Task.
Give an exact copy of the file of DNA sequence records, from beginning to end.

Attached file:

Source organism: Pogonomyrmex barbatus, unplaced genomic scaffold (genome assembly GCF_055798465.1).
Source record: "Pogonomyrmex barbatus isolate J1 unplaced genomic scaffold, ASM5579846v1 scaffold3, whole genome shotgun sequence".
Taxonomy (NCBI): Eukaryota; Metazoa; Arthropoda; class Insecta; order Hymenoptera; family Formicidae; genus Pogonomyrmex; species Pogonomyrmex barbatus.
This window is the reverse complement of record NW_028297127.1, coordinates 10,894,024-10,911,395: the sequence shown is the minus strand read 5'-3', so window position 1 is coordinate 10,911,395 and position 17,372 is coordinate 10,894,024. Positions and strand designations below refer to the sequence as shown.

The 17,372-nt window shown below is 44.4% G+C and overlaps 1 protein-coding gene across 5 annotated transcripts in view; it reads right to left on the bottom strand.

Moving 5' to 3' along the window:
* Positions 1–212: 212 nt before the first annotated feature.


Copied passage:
Source organism: Pogonomyrmex barbatus, unplaced genomic scaffold (genome assembly GCF_055798465.1).
Source record: "Pogonomyrmex barbatus isolate J1 unplaced genomic scaffold, ASM5579846v1 scaffold3, whole genome shotgun sequence".
Taxonomy (NCBI): Eukaryota; Metazoa; Arthropoda; class Insecta; order Hymenoptera; family Formicidae; genus Pogonomyrmex; species Pogonomyrmex barbatus.
This window is the reverse complement of record NW_028297127.1, coordinates 10,894,024-10,911,395: the sequence shown is the minus strand read 5'-3', so window position 1 is coordinate 10,911,395 and position 17,372 is coordinate 10,894,024. Positions and strand designations below refer to the sequence as shown.

The 17,372-nt window shown below is 44.4% G+C and overlaps 1 protein-coding gene across 5 annotated transcripts in view; it reads right to left on the bottom strand.

Moving 5' to 3' along the window:
* Positions 1–212: 212 nt before the first annotated feature.